Philosophy East and West, vol. 52, no. 3 (2002)


David L. Hall (1937–2001)
Roger T. Ames, 277


Moral Autonomy, Civil Liberties, and Confucianism
Joseph Chan, 281

Three claims are defended. (1) There is a conception of moral autonomy in Confucian ethics that to a degree can support toleration and freedom. However, (2) Confucian moral autonomy is different from personal autonomy, and the latter gives a stronger justification for civil and personal liberties than does the former. (3) The contemporary appeal of Confucianism would be strengthened by including personal autonomy, and this need not be seen as forsaking Confucian ethics but rather as an internal revision in response to new social circumstances. From this inclusion emerges a new theory of liberties that recognizes the value of personal autonomy and the importance of the ethical good that liberties instrumentally serve to promote.

Retrieving the Vivekacūdāmani: The Poles of Religious Knowing
Thomas A. Forsthoefel, 311

There are two main inspirations for an analysis of an important post-Śankara text: the recent controversial debate in Philosophy East and West concerning the status of anubhava as a pramāna for Śankara, and recent scholarship in the epistemology of religious experience that focuses on broader mechanisms of knowing to determine the epistemic significance of religious experience. These projects are combined and extended, and it is argued that the Vivekacūdāmani dances between the poles of ‘‘internalism’’ and ‘‘externalism’’ with considerable social and epistemic consequences on universalism, exclusivism, and the justification of claims that follow upon liberating experience.

Knowledge and Liberation: Philosophical Ruminations on a Buddhist Conundrum
David Burton, 326

A philosophical analysis is offered of the relationship between knowledge and liberation in Buddhism. Buddhists often consider the knowledge of impermanence as a key to liberation from craving, attachment, and hence suffering. However, it can be objected that one may know that things are impermanent and yet still be subject to craving and attachment. In the face of this objection, critical consideration is given to five ways in which one might preserve the claim that a knowledge of things as they actually are results in liberation from craving and attachment. Many Buddhists might in fact reject the thesis that knowledge alone, no matter how it is characterized, is a sufficient condition for liberation.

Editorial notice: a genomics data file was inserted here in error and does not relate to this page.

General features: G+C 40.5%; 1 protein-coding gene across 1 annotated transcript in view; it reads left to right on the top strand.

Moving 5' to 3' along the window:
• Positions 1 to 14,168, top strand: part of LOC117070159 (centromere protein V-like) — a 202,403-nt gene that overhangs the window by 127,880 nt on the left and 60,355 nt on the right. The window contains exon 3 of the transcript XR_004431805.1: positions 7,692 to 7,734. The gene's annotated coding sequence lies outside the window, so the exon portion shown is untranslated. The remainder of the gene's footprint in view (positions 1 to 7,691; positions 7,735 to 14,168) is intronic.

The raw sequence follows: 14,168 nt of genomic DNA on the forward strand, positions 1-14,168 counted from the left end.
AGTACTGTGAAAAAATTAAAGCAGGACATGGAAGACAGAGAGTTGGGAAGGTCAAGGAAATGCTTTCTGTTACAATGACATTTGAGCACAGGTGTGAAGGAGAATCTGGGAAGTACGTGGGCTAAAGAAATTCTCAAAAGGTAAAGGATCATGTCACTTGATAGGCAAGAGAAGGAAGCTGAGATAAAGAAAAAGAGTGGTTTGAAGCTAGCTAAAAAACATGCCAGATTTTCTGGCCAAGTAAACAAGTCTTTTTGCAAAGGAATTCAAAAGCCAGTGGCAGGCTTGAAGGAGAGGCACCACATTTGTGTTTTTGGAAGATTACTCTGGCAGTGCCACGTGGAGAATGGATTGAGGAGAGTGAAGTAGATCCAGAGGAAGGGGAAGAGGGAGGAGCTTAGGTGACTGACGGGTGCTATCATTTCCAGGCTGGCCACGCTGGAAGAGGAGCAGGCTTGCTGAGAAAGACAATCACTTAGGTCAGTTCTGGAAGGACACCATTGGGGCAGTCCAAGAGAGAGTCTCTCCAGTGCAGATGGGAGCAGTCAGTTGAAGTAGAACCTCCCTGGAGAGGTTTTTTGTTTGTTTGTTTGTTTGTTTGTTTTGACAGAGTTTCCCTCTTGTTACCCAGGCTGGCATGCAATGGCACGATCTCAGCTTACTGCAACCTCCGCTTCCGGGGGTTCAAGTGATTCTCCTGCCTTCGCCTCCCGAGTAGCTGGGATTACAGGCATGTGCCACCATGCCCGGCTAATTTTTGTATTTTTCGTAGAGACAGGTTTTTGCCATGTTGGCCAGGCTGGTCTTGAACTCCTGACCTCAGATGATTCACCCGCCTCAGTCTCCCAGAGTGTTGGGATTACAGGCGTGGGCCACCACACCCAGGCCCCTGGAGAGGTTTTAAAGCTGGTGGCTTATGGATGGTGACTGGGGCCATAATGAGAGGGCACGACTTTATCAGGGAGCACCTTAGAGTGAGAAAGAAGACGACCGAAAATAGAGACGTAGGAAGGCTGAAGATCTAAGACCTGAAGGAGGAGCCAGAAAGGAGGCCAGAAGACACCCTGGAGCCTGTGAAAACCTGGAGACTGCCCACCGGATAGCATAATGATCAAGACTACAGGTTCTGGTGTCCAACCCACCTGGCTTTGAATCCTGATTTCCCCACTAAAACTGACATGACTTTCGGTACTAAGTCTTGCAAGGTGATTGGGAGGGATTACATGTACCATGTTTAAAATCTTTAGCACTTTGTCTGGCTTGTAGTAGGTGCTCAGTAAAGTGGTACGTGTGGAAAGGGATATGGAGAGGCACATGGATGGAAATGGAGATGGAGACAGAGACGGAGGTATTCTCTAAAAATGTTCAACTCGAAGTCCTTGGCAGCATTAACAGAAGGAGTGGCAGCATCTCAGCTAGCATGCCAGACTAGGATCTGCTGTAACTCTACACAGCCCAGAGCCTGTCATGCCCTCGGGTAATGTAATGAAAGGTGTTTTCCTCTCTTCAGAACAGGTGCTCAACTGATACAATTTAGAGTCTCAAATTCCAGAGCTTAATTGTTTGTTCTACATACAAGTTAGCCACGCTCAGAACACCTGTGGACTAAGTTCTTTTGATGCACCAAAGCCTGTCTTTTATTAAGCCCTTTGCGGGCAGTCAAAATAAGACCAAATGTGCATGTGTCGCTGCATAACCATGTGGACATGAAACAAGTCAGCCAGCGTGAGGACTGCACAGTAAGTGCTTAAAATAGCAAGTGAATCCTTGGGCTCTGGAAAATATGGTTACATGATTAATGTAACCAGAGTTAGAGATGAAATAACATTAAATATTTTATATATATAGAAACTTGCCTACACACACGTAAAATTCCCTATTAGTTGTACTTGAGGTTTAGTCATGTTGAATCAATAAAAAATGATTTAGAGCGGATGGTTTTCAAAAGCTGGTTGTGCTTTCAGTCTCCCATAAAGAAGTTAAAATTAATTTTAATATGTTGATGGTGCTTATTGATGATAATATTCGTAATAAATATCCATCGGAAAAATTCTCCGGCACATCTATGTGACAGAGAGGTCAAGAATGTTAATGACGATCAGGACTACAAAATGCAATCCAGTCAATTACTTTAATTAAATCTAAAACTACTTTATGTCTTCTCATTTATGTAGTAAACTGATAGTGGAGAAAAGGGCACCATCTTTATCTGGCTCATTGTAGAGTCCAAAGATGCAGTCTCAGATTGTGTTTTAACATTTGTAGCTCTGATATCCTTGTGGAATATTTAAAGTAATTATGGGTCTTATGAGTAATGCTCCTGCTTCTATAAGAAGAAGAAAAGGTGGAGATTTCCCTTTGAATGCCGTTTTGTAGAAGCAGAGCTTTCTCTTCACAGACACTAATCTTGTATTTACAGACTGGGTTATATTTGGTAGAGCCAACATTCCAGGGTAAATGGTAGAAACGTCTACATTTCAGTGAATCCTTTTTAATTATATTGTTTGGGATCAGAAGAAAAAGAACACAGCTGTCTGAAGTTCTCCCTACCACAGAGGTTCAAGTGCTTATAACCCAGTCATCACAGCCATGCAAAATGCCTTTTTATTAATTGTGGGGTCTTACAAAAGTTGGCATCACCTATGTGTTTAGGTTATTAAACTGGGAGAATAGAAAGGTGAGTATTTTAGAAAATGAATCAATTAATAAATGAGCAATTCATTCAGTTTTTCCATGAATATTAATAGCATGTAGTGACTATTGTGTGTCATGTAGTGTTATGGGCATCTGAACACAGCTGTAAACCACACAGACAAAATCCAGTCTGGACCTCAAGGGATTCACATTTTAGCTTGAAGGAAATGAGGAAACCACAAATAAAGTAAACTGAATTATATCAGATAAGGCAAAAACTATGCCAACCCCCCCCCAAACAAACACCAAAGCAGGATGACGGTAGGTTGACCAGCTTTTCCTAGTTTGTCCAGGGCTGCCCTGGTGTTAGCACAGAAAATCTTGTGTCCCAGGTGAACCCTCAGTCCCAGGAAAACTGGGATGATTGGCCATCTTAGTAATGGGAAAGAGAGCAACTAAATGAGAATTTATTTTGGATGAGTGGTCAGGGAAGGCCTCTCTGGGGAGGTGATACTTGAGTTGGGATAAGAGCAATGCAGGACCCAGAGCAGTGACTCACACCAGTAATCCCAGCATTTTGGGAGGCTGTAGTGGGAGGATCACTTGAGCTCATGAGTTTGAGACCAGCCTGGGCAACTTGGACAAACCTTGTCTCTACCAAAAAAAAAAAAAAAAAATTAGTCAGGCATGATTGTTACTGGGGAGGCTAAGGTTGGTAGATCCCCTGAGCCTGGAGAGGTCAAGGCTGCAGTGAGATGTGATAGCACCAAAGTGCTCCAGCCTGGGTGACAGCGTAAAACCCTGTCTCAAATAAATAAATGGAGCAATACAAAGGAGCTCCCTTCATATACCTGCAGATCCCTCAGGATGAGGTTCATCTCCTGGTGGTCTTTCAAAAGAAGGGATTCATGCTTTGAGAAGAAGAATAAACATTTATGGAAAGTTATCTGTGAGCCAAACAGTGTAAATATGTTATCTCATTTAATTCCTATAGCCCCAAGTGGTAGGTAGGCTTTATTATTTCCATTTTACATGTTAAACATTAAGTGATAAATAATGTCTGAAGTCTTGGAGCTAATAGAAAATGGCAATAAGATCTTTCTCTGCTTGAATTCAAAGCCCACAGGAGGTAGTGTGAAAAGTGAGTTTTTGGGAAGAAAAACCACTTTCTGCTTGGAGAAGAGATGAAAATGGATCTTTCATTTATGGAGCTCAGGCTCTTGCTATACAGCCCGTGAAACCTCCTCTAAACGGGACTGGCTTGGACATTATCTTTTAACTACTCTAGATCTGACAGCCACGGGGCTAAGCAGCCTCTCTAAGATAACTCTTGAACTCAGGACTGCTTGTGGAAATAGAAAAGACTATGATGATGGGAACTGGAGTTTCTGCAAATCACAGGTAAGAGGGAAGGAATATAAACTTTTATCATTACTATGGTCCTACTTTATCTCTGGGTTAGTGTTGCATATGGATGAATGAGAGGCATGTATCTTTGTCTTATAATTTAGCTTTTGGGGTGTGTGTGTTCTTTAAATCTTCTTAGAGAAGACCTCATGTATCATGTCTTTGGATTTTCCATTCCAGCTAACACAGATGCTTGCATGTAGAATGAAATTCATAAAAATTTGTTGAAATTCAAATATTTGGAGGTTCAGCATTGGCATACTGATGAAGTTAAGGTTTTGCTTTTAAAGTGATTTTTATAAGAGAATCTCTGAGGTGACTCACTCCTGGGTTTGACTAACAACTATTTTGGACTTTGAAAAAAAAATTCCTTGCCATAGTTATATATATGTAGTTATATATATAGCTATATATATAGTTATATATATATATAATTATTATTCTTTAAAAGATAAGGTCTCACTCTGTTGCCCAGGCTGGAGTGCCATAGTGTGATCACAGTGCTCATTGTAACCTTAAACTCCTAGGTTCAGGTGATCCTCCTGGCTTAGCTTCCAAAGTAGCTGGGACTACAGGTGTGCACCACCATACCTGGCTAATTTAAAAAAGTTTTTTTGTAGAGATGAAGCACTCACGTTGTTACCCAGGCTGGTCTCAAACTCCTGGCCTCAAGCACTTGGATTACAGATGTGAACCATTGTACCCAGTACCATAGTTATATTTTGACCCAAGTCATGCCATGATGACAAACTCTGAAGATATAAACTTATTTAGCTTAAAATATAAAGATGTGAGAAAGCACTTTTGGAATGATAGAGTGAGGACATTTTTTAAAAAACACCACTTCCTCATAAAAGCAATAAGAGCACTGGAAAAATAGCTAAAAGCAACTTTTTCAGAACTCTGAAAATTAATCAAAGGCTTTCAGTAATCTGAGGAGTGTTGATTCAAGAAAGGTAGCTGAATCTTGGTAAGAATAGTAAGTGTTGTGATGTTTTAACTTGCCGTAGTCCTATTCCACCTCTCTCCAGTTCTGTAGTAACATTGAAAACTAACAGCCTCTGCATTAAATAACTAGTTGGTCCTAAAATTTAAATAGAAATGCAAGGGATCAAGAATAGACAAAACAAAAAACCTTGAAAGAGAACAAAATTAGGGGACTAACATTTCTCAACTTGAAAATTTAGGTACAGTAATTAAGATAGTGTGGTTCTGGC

Reconsidering Surrogate Decision Making: Aristotelianism and Confucianism on Ideal Human Relations
Ruiping Fan, 346

The rise in the recent Western pattern of surrogate decision making is not a necessary result of an increase in the number of elderly with decreased competence; it mayr ather manifest the dominant Western vision of human life and relations. From a comparative philosophical standpoint, the Western pattern of medical decision making is individualistic, while the Chinese is familistic. These two distinct patterns may reflect two different comprehensive perspectives on human life and relations, disclosing a foundational difference that can be seen in the Aristotelian account of friendship and the Confucian account of humanity. The contemporary development of surrogate decision making in the West may illustrate a general tendency toward the Aristotelian account, while the Chinese approaches are congruent with the Confucian view. Also explored are some merits of the Chinese approach to family decision making for health care.

Personal Identity, Minimalism, and Madhyamaka
Roy W. Perrett, 373

The publication of Derek Parfit’s Reasons and Persons in 1984 revived and reshaped the debate on personal identityin Western philosophy. Not only does Parfit argue forcefully and ingeniously for a revisionary Reductionist theory of persons and their diachronic identity, but he also draws radical normative inferences from such a theory. Along the way he also mentions Indian Buddhist parallels to his own Reductionist theory. Some of these parallels are explored here, while particular attention is also paid to the supposed normative implications of Reductionism.


The Nine Chapters on the Mathematical Art: Companion and Commentary, by Shen Kangshen, John N. Crossley, and Anthony W.-C. Lun
Reviewed by Mary Tiles, 386

Key Concepts in Eastern Philosophy, by Oliver Leaman
Reviewed by Dan Wolne, 389

Itō Jinsai’s Gomō Jigi and the Philosophical Definition of Early Modern Japan, by John Allen Tucker
Reviewed by Samuel Hideo Yamashita, 392


The Law of Peoples: With ‘‘The Idea of Public Reason Revisited,’’ by John Rawls, 396


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